Regulators and investors desire value-for-money
Recent European regulations related to fees are delivering new requirements for the Fund industry. The regulators' ultimate goal is to improve fee transparency and to reach a standardized cost-reporting framework. There's been a lot of debates and discussions on this topic in the past few months, intensifying pressure on fund managers.
As if that wasn't enough, there's also the looming threat of regulators examining active fees for quasi-passive propositions. For example, the Irish financial regulator recently started investigating asset managers after finding irregularities in many funds.
And, investors' growing awareness of the negative impact of fees on long-term investment returns has partially fueled the growth of index funds. This means that fund managers are being compelled to review and fundamentally change their traditional fee models.
Performance based fee models replacing fixed fee models
The main goal of the new fee models is to align asset managers and investor interests by significantly decreasing the fixed based Assets Under Management (AUM) fees while increasing the performance fee model remuneration. In a nutshell, asset managers are only remunerated if they can deliver Alpha, a performance over a certain benchmark. This should help the industry regain investor trust.
Some asset managers have already launched new products based on this model, with mixed results. "Zero-fee Funds" offered by Fidelity in the US is a radical trend to attract young investors who may invest in more lucrative products further down the line. These drastic fee decreases pose a real challenge to asset managers to find new profitable growth sources.
Creation of local performance fee requirements in Germany, Ireland and the UK
Additional local restrictions on performance fees were recently implemented in Germany, Ireland and the UK, piling more pressure on asset managers. They'll need to urgently adapt their fee models if they wish to keep distributing their products in those countries.
The Central Bank of Ireland (CBI) is moving to reinforce its guidelines regarding performance fee structures, requiring UCITS funds to introduce either a permanent High Water Mark (HWM) or clawbacks.
The German regulator BaFin is also putting additional requirements in place relating to performance fees for UCITS funds in Germany including:
- a minimum 12-month crystallization period
- an HWM or a clawback mechanism over at least five years
- a cap on the total performance fees charged to the fund.
According to The Fitz Partners' Performance Fee Benchmarking report, only 10% of Luxembourg-domiciled funds would technically qualify for German distribution when further performance fee requirements come into place in January 2020.
Nevertheless, the Luxembourg fund industry association ALFI stated that, "it should not be possible to block Luxembourg-domiciled funds from distribution in Germany when changes to regulation take effect in December". They called for the industry to urgently adapt their products and prevent new barriers of entry to local markets.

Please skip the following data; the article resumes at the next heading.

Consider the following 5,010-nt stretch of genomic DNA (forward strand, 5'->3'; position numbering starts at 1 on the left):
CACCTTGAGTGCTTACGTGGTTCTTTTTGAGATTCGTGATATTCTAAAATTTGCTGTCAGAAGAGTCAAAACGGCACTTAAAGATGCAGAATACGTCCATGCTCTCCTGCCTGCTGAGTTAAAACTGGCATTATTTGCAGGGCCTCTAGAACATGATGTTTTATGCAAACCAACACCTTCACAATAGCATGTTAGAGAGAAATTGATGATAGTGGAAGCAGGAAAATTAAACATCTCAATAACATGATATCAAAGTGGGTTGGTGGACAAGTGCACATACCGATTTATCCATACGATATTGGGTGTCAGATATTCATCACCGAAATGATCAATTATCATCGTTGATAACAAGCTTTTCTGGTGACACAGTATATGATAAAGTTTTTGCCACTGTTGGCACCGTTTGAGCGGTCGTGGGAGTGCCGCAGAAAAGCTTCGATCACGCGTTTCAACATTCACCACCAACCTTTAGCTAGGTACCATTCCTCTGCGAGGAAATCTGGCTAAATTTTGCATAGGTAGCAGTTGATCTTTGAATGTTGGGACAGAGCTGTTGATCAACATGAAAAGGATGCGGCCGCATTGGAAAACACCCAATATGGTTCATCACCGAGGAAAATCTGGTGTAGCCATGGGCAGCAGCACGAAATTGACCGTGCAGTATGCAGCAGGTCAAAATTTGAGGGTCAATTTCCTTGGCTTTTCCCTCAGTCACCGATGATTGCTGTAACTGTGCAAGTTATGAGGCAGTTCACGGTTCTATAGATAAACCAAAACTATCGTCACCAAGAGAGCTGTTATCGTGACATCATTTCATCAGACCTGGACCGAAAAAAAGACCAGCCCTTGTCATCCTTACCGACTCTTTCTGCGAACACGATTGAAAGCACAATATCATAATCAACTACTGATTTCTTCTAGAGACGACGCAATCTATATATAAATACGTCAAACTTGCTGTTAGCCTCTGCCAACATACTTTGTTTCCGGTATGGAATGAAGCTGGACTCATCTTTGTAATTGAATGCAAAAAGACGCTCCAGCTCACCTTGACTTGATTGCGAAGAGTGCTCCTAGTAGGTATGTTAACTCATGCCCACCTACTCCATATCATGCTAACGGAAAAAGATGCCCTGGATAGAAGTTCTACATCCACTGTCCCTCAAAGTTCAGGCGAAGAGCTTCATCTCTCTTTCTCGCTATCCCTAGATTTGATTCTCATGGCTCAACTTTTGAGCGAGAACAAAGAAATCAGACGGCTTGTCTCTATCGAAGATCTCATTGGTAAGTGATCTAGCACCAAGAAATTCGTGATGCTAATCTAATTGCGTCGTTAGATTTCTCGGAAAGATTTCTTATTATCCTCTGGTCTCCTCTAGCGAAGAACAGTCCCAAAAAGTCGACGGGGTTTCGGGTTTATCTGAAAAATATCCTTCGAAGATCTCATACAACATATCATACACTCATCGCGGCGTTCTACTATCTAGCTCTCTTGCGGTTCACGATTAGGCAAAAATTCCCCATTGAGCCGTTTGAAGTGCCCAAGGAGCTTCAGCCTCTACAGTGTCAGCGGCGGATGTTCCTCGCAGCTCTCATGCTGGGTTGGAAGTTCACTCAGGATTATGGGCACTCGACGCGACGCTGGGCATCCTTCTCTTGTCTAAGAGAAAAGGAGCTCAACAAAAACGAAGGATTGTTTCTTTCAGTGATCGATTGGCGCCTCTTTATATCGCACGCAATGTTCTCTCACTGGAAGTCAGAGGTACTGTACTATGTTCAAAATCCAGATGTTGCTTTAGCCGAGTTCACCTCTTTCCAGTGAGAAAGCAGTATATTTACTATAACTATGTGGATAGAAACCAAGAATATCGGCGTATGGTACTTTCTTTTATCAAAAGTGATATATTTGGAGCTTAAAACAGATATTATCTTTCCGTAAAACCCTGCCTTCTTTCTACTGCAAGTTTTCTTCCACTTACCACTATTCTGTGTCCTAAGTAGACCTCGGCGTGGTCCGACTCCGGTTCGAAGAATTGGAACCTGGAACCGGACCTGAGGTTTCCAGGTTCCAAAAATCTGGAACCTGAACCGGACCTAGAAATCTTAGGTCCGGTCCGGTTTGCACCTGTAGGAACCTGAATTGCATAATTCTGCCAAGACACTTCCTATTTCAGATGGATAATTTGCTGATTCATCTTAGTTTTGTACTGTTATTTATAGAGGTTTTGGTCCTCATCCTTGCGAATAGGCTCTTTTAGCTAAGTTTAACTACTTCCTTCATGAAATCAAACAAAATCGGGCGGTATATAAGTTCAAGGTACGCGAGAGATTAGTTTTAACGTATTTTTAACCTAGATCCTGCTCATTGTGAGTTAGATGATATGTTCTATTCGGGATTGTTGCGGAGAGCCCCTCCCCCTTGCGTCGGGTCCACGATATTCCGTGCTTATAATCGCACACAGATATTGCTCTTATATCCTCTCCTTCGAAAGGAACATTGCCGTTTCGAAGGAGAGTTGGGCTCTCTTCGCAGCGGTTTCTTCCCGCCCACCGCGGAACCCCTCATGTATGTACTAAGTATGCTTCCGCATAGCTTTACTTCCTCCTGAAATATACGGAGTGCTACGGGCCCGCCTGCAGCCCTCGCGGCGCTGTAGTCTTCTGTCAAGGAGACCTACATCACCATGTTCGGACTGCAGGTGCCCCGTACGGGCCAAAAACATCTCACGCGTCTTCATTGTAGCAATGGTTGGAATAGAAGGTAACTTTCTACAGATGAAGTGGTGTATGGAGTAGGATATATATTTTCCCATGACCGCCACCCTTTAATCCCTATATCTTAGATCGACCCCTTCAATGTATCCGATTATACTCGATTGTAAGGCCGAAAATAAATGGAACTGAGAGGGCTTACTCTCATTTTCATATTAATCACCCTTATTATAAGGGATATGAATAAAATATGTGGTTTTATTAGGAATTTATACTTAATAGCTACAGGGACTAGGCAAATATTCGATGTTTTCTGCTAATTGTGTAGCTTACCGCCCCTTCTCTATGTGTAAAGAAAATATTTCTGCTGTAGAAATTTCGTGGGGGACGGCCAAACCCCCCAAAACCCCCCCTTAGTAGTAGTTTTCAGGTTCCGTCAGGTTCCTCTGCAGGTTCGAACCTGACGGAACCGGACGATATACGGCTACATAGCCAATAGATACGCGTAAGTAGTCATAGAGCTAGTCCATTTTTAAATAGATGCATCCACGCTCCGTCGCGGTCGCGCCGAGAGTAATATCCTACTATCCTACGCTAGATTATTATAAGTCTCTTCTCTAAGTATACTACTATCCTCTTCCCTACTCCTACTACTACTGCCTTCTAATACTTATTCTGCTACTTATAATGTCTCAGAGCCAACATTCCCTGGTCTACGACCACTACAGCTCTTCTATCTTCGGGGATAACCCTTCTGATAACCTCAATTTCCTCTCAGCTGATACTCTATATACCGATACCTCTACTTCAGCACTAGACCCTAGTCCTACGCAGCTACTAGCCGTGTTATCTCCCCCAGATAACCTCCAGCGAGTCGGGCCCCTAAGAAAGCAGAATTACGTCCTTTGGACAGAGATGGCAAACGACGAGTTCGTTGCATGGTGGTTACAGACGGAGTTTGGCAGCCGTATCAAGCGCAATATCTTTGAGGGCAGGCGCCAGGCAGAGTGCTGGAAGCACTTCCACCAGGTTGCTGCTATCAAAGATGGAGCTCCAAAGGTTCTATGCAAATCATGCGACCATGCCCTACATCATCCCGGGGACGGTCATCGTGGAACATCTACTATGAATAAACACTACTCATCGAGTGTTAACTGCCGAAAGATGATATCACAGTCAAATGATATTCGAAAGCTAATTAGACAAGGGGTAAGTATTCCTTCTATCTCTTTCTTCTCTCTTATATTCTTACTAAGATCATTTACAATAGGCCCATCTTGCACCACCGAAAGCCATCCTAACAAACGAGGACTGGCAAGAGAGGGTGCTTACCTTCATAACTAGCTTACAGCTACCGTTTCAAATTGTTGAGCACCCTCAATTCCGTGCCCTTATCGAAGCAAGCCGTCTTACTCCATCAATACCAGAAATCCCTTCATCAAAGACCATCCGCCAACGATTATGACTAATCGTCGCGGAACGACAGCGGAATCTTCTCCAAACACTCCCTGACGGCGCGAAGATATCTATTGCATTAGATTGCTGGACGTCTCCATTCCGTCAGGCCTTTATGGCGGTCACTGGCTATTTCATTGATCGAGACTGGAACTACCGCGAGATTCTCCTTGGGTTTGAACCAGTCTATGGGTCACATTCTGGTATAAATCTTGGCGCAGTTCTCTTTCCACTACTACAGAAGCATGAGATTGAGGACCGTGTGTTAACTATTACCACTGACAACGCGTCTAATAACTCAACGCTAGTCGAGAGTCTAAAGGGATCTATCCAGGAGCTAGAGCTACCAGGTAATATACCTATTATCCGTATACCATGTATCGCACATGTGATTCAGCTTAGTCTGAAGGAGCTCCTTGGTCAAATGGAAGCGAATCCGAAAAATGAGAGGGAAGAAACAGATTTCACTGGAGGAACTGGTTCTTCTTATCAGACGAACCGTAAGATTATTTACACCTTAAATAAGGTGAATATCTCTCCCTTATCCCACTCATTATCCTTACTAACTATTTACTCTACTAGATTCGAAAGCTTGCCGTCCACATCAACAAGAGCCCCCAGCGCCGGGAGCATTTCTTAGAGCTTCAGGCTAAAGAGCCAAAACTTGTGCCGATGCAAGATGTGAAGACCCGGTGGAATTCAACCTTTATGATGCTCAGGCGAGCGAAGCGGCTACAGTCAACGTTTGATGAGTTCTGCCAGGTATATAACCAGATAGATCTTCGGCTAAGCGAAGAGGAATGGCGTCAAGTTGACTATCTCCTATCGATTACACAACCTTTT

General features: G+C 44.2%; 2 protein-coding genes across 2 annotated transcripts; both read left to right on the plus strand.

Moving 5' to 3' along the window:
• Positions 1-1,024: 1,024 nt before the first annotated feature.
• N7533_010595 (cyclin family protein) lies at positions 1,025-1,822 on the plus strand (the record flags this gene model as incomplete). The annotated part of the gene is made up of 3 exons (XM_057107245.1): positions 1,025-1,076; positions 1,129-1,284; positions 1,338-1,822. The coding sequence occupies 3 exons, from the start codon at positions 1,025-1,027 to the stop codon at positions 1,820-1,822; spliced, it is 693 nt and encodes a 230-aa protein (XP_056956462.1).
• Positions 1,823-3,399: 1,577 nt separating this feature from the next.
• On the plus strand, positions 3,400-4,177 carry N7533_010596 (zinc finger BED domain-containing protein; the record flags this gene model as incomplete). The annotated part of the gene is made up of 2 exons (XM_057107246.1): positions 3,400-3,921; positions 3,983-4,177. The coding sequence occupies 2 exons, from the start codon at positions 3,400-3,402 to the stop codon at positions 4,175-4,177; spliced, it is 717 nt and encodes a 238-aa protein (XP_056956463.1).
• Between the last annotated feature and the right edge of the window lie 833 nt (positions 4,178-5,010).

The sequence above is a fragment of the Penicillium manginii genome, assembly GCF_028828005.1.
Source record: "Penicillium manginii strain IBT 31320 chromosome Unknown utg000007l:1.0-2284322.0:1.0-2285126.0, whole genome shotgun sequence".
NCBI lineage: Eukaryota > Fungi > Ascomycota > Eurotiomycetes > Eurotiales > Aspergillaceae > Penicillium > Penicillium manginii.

ESMA guidelines needed to prevent unbalanced treatment of investors across Europe
According to ALFI's legal and tax director Marc-André Bechet, "acceptance by other EU regulators of the extraterritorial effect of national rules would be in violation of the 'passport principle' and would be disruptive to the UCITS framework in general" (Funds Europe). The Association believes that best practice is to follow the principles issued by the International Organisation of Securities Commissions (IOSCO) until ESMA provides further guidelines on that topic.
ESMA consultation on performance fees
A few days ago, ESMA launched a public consultation on performance fees draft guidelines under the UCITS Directive. ESMA stated, "draft guidelines aim to harmonize how performance fees can be charged to the UCITS and its investors while ensuring common standards of disclosure, as current practices vary among EU Member States" (ESMA News).
These guidelines aim to achieve supervisory convergence in the following areas:
- General principles on performance fee calculation methods.
- Consistency between the performance fee model and the fund's investment objectives, strategy and policy, in terms of benchmark for example.
- Frequency of performance fee crystallization and payment, with the minimum crystallization period being consistent with the investors' holding period and one-year minimum.
- Circumstances in which a performance fee should be payable.
- Disclosures of performance fee models. For example, new disclosures could be ex-ante, providing concrete examples of how the performance fee will be calculated in the prospectus or ex-post, how performance fees are charged per share class (currently at sub-fund level).
The respondents will give feedback on the proposals and their opinion on whether the scope of the guidelines' principles should be extended to AIFs distributed to retail investors. ESMA will analyze the consultation results in Q4 2019 and plans to finalize the guidelines for publication after this. Our KPMG expert team are eager to share their ESMA feedback in another blog article. In the meantime, you can read our Fund Distribution Alert about the ESMA consultation.
Need for a flexible infrastructure and best-of-suite solutions
Firms can no longer rely on spreadsheets, models or formulas to calculate fees that regulators, investors and themselves cannot clearly understand.
Asset Managers must consider solutions that allow them to respond to these innovative fee structures and changing requirements with agility. It's not only essential for them to provide clear and transparent fee reporting to clients and regulators but they must also understand their costs at a fund, portfolio and share-class level.
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